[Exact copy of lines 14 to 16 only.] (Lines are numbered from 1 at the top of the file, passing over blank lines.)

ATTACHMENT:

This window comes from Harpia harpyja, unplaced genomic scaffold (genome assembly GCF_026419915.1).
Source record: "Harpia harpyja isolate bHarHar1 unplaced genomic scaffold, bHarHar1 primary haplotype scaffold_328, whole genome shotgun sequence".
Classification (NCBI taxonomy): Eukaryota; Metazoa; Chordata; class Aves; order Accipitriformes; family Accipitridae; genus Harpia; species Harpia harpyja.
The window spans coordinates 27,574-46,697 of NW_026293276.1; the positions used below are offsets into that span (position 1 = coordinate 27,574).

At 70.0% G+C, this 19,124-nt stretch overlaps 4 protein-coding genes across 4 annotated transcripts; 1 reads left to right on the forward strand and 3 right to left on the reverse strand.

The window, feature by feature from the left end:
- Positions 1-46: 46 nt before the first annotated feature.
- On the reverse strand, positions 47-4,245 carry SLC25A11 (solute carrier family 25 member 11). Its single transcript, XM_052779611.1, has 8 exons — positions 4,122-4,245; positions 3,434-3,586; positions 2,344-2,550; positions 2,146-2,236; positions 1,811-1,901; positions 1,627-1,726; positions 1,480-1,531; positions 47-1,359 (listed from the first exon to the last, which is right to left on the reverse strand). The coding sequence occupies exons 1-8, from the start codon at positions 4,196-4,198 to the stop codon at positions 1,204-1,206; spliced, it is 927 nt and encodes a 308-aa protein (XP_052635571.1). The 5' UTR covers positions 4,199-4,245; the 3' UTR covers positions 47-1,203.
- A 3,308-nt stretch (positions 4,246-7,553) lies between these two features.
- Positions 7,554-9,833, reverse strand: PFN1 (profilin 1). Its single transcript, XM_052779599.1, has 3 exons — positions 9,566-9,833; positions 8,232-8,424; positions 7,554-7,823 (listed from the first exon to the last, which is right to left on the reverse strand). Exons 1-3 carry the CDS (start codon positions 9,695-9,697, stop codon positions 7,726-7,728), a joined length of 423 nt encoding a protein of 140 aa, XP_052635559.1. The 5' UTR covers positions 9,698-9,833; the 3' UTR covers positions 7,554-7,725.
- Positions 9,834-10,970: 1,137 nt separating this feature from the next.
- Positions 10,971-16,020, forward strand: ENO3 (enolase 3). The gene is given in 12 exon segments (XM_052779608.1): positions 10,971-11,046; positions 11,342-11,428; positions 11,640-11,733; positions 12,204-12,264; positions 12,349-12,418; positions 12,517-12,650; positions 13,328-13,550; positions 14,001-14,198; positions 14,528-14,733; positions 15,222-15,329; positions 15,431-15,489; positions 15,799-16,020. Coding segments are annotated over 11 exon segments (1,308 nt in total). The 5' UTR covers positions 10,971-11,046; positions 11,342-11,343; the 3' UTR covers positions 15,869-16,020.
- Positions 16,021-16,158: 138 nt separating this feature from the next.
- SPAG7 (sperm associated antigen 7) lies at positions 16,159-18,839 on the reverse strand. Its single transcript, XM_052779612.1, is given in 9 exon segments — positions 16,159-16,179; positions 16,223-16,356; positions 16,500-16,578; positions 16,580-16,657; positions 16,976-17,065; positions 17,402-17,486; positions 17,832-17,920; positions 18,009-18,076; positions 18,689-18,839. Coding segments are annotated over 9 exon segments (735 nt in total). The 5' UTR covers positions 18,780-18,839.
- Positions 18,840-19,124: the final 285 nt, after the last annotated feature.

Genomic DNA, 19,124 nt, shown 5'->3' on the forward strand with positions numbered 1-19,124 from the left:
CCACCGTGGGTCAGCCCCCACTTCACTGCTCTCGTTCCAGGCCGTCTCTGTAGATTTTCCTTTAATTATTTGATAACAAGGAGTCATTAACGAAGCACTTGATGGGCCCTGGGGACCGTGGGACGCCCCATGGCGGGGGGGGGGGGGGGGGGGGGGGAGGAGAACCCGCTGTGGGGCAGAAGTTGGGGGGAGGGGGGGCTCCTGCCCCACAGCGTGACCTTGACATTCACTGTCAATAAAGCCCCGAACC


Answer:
- SPAG7 (sperm associated antigen 7) lies at positions 16,159-18,839 on the reverse strand. Its single transcript, XM_052779612.1, is given in 9 exon segments — positions 16,159-16,179; positions 16,223-16,356; positions 16,500-16,578; positions 16,580-16,657; positions 16,976-17,065; positions 17,402-17,486; positions 17,832-17,920; positions 18,009-18,076; positions 18,689-18,839. Coding segments are annotated over 9 exon segments (735 nt in total). The 5' UTR covers positions 18,780-18,839.
- Positions 18,840-19,124: the final 285 nt, after the last annotated feature.

Genomic DNA, 19,124 nt, shown 5'->3' on the forward strand with positions numbered 1-19,124 from the left: